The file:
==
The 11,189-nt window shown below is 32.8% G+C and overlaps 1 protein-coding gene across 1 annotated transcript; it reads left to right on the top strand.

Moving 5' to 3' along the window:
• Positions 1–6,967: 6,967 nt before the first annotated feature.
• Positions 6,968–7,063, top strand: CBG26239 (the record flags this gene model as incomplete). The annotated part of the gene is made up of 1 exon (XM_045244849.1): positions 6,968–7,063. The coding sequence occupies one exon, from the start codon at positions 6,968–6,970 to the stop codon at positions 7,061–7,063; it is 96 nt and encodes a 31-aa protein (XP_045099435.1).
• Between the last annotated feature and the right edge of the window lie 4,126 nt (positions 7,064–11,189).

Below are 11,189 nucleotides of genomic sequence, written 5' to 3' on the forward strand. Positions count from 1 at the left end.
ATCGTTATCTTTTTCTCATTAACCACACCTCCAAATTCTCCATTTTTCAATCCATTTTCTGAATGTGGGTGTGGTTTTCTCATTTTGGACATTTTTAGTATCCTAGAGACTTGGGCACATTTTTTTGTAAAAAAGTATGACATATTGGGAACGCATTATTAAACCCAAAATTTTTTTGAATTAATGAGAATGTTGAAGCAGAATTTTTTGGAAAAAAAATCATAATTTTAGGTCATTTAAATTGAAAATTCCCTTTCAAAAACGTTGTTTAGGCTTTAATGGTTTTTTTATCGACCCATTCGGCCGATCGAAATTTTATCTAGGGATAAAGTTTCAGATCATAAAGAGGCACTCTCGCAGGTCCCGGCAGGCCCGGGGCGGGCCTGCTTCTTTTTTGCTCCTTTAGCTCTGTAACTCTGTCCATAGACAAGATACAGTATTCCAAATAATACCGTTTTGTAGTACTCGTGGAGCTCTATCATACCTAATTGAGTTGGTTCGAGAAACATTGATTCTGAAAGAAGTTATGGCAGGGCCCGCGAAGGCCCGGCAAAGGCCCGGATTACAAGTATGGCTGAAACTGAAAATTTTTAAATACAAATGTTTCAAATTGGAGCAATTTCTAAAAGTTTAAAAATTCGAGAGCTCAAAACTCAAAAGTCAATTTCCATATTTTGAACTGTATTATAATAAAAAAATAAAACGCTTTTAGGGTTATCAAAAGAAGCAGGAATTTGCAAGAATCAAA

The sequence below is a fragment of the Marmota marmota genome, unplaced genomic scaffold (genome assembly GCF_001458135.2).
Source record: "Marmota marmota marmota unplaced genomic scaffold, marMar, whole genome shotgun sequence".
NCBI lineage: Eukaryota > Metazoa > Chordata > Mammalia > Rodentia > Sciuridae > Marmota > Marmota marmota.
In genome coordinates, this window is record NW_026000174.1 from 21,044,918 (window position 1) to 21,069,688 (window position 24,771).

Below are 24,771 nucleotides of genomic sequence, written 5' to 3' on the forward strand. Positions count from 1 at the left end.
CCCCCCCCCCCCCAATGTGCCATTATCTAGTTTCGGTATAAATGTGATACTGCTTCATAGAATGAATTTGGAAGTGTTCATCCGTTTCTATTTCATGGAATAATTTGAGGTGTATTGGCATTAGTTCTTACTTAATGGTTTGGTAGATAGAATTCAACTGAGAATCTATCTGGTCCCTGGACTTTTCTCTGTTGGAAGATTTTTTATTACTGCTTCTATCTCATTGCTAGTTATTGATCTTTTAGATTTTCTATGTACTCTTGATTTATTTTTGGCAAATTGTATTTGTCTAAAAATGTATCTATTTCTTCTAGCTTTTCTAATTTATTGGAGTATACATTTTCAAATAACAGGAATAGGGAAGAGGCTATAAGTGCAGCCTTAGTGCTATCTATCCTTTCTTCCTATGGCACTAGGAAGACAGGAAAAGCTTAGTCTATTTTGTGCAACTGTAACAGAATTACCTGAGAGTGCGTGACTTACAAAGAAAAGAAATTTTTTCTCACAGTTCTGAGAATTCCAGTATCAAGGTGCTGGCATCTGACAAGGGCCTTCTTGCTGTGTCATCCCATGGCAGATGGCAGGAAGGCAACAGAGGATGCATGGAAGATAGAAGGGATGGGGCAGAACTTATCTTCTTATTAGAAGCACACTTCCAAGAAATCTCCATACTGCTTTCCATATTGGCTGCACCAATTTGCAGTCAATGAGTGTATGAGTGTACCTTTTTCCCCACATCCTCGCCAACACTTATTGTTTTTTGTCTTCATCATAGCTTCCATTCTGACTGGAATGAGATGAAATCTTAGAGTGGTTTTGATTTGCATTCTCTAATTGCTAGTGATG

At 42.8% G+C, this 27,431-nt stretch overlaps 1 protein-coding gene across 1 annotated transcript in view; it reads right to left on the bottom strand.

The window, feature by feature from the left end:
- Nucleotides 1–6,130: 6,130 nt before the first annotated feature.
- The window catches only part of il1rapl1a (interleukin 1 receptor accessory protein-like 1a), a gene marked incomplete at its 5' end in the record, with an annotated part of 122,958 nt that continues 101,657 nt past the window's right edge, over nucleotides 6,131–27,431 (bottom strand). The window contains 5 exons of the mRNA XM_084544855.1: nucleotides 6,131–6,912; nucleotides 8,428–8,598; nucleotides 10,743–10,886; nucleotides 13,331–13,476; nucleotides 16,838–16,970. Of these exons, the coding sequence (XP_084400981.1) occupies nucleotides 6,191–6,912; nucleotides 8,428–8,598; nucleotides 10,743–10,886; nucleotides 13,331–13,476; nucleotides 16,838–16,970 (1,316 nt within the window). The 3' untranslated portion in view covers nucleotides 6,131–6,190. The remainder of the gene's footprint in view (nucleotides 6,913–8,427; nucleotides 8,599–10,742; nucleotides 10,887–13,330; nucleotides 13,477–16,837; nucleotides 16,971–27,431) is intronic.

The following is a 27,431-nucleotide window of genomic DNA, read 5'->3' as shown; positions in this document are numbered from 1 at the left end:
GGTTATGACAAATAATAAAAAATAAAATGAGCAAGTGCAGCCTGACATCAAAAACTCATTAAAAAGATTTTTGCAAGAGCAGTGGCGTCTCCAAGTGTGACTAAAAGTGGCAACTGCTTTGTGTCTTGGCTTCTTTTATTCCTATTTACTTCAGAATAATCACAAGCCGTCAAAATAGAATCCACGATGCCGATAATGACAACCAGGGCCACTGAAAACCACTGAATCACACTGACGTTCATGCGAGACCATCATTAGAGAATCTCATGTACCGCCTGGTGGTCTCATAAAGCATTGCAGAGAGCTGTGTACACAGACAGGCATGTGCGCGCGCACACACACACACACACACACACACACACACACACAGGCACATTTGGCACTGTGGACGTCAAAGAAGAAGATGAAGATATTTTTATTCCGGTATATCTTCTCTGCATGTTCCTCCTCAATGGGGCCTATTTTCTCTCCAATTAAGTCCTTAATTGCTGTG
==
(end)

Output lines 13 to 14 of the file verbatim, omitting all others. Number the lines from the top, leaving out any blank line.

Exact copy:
CCCCCCCCCCCCCAATGTGCCATTATCTAGTTTCGGTATAAATGTGATACTGCTTCATAGAATGAATTTGGAAGTGTTCATCCGTTTCTATTTCATGGAATAATTTGAGGTGTATTGGCATTAGTTCTTACTTAATGGTTTGGTAGATAGAATTCAACTGAGAATCTATCTGGTCCCTGGACTTTTCTCTGTTGGAAGATTTTTTATTACTGCTTCTATCTCATTGCTAGTTATTGATCTTTTAGATTTTCTATGTACTCTTGATTTATTTTTGGCAAATTGTATTTGTCTAAAAATGTATCTATTTCTTCTAGCTTTTCTAATTTATTGGAGTATACATTTTCAAATAACAGGAATAGGGAAGAGGCTATAAGTGCAGCCTTAGTGCTATCTATCCTTTCTTCCTATGGCACTAGGAAGACAGGAAAAGCTTAGTCTATTTTGTGCAACTGTAACAGAATTACCTGAGAGTGCGTGACTTACAAAGAAAAGAAATTTTTTCTCACAGTTCTGAGAATTCCAGTATCAAGGTGCTGGCATCTGACAAGGGCCTTCTTGCTGTGTCATCCCATGGCAGATGGCAGGAAGGCAACAGAGGATGCATGGAAGATAGAAGGGATGGGGCAGAACTTATCTTCTTATTAGAAGCACACTTCCAAGAAATCTCCATACTGCTTTCCATATTGGCTGCACCAATTTGCAGTCAATGAGTGTATGAGTGTACCTTTTTCCCCACATCCTCGCCAACACTTATTGTTTTTTGTCTTCATCATAGCTTCCATTCTGACTGGAATGAGATGAAATCTTAGAGTGGTTTTGATTTGCATTCTCTAATTGCTAGTGATG

At 42.8% G+C, this 27,431-nt stretch overlaps 1 protein-coding gene across 1 annotated transcript in view; it reads right to left on the bottom strand.